Issue Ownership, Issue Positions, and Candidate Assessment

Research output: Contribution to journalArticlepeer-review

17 Scopus citations


I argue that citizens alter their views of candidates’ ideological and issue positions in response to two kinds of information cues: issue ownership and issue position cues. Issue ownership cues associate a candidate with the party that owns the issue discussed by a candidate. Issue position cues associate a candidate with the party that is linked to the position that the candidate discusses. These cues can either lead citizens to view the candidate as more or less extreme—both in terms of ideological and issue position assessments—than that candidate’s party. When both types of cues are present, citizens should ignore the issue ownership cues in favor of the easier-to-process issue position cues. Evidence from a survey experiment embedded in the 2010 Cooperative Congressional Election Study provides strong support for this theory and suggests that issue ownership can convey positional information.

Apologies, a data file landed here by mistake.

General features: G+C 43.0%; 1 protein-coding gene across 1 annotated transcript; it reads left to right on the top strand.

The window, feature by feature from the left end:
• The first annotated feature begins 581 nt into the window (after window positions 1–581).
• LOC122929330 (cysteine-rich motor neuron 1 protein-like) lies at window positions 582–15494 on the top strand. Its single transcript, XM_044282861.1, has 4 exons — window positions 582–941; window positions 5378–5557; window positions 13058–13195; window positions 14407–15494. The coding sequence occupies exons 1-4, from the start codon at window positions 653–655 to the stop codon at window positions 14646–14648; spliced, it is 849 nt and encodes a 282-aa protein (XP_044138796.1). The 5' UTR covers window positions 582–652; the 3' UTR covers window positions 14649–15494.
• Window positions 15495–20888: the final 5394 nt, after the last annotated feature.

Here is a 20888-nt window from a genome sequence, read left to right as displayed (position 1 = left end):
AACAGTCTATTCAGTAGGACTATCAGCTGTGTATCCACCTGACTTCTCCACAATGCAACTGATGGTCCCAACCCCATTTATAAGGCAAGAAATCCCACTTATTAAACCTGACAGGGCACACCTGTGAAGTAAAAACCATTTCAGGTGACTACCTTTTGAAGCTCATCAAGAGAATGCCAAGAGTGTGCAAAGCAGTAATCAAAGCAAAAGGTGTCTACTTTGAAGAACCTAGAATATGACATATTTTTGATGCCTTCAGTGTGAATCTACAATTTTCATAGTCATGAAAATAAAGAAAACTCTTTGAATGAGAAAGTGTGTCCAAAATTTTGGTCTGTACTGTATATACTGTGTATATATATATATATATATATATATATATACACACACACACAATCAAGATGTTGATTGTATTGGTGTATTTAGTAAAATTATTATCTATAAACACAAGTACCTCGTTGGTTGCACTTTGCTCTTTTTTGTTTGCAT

Original languageEnglish
Pages (from-to)651-666
Number of pages16
JournalPolitical Communication
Issue number4
StatePublished - Oct 1 2016


  • Campaigns
  • information cues
  • issue ownership
  • parties
  • political messaging


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